The fifth story on the COUNTDOWN: And it‘s all been dressed up in the guise of seeming bipartisanship by the politician who defines the age old warning that there is no zealot like a convert, Republican in everything but name, Senator Joe Lieberman.

At a campaign appearance today, Lieberman, a strong ally of McCain‘s, introduced the senator by saying the race is between, quote, “one candidate who has always put the country first, worked across party lines to get things done and one candidate who has not.”

The mudslinging then, quoted later today, in an official McCain fundraising e-mail, the Web site Talking Points Memo reports, despite last month‘s pledge by McCain‘s campaign not to question the patriotism of Barack Obama.  The strategy of questioning Obama‘s Americanism first laid out by Clinton chief strategist, Mark Penn, in one of 200 campaign memos just obtained by “The Atlantic” monthly, about which more is coming up.

First, the Penn memo, March 19th, 2007, quote, “All of these articles about his boyhood in Indonesia and his life in Hawaii are geared towards showing his background is diverse, multicultural and putting that in a new light.  Save it for 2050.  It also exposes a very strong weakness for him—his roots to basic American values and culture are at best limited.  I cannot imagine America electing a president during a time of war who is not at his center fundamentally American in his thinking and his values.”

Penn‘s recommendation, a campaign of insinuation to emphasize Obama‘s, quote, “lack of American roots,” by literally using the word American a lot and waving flags a lot.  Quote, “ We are never going to say anything about his background, we have to show the value of ours”  Quote, “The right knows Obama is unelectable except perhaps against Atila the Hun,” wrote the man who‘s candidate proved less electable and who‘s advice helped to sink her.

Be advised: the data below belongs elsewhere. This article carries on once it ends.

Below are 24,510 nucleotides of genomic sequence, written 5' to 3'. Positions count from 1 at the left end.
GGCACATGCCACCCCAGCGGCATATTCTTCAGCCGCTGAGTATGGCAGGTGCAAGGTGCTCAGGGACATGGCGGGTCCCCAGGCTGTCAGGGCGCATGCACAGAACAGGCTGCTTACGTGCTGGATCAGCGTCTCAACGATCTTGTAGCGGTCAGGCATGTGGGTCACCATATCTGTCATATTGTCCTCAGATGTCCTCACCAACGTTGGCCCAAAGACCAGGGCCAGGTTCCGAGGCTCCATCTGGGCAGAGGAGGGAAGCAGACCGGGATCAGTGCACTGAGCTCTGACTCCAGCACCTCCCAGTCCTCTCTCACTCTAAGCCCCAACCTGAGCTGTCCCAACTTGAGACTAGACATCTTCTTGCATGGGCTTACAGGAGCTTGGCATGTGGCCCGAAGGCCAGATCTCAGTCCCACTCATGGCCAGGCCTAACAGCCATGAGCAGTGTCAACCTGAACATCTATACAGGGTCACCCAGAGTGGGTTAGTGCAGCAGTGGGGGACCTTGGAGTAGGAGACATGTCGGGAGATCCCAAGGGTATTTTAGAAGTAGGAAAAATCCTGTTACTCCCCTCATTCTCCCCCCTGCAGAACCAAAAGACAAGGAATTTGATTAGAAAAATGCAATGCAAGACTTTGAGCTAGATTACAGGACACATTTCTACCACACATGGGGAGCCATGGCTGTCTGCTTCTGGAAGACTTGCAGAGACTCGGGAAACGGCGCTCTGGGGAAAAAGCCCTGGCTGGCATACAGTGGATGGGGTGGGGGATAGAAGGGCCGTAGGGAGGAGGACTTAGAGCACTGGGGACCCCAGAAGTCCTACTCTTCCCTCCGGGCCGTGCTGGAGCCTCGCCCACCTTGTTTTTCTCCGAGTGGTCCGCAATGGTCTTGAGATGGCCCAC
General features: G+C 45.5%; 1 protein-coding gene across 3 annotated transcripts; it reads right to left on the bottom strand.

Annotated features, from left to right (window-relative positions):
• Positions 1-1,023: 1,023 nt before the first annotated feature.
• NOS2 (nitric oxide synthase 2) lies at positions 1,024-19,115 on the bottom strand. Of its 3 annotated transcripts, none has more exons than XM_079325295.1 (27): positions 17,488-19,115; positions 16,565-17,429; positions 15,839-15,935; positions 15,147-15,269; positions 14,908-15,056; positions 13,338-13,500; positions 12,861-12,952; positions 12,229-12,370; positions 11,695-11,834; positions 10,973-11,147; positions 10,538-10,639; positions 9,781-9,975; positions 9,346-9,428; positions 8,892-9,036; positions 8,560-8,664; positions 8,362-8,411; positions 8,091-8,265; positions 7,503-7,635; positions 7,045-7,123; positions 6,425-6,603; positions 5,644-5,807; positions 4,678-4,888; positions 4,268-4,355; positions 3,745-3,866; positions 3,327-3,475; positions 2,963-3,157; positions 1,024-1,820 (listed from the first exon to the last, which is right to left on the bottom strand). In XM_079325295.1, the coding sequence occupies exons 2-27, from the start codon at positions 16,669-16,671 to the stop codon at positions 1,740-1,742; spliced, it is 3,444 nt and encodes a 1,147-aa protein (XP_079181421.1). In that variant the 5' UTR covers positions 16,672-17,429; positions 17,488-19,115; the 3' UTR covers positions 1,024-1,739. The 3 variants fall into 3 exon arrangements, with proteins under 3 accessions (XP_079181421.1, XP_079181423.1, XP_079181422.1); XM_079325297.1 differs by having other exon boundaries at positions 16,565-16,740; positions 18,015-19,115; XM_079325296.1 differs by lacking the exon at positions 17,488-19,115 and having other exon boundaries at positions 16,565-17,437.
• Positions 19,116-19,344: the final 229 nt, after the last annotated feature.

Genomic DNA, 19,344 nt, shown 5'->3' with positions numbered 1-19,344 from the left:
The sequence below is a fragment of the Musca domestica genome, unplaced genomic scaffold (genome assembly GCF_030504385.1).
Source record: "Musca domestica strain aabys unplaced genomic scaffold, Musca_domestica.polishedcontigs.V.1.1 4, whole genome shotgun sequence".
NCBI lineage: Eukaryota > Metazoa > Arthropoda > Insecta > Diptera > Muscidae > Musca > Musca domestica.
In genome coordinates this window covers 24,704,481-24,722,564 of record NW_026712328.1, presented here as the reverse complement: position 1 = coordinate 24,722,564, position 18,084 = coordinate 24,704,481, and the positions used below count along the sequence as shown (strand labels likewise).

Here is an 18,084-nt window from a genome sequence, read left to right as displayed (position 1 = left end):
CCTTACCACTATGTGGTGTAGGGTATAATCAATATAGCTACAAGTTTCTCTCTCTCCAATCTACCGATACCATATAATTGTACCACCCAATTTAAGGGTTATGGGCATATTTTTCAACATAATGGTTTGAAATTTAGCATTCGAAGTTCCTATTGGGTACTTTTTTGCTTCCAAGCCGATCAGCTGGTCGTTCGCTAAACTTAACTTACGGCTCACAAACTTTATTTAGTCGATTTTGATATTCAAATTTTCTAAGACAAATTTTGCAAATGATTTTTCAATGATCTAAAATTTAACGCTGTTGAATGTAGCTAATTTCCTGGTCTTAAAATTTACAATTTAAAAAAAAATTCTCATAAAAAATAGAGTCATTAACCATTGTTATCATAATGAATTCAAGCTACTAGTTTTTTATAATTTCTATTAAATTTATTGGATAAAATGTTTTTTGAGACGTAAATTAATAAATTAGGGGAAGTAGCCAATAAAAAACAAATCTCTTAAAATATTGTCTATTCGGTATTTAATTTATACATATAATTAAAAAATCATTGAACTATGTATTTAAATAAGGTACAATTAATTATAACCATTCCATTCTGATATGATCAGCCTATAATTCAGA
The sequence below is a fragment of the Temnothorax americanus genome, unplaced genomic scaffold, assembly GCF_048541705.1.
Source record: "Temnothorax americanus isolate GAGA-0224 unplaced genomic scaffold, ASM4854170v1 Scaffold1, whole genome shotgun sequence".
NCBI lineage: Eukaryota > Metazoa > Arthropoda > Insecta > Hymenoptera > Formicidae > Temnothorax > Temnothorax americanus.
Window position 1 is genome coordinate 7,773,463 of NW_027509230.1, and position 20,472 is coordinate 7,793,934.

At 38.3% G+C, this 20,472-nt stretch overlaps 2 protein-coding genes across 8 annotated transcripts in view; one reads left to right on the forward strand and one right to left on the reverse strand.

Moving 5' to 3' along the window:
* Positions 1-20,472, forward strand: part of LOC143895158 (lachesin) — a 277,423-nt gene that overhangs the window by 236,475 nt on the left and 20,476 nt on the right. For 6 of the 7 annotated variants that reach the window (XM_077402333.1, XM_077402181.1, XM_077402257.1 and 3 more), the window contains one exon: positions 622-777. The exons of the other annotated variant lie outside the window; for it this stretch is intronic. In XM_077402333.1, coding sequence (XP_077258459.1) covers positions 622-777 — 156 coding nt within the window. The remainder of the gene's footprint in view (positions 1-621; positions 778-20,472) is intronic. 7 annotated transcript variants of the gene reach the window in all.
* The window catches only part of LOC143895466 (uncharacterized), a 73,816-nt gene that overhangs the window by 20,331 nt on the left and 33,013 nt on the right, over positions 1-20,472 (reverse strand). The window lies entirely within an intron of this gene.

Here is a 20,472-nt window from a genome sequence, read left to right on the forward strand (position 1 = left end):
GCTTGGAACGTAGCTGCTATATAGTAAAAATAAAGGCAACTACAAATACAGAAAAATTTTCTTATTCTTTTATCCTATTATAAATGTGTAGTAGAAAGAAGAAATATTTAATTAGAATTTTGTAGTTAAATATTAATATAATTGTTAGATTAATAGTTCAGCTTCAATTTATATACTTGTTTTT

But with McCain now attacking Obama‘s patriotism, it remains to be seen how deeply he can mine (ph) Obama‘s childhood during which, even though he did indeed spent part of it in Indonesia, he was raised largely by a single mom and World War II veteran granddad in America.

Vital details in so much as McCain too was raised almost entirely by his mom in a military family and also had an itinerant childhood, and unlike Obama, was not even born in America—John McCain was born in Panama.

Let‘s bring in MSNBC political analyst, Howard Fineman, also, senior Washington correspondent for “Newsweek” magazine, who is at today‘s McCain‘s festivities in Pennsylvania.

Howard, good evening.


OLBERMANN:  What happened to the McCain pledge of not questioning Obama‘s patriotism?  I mean, if it does not include patriotism, what exactly does Americanism mean exactly?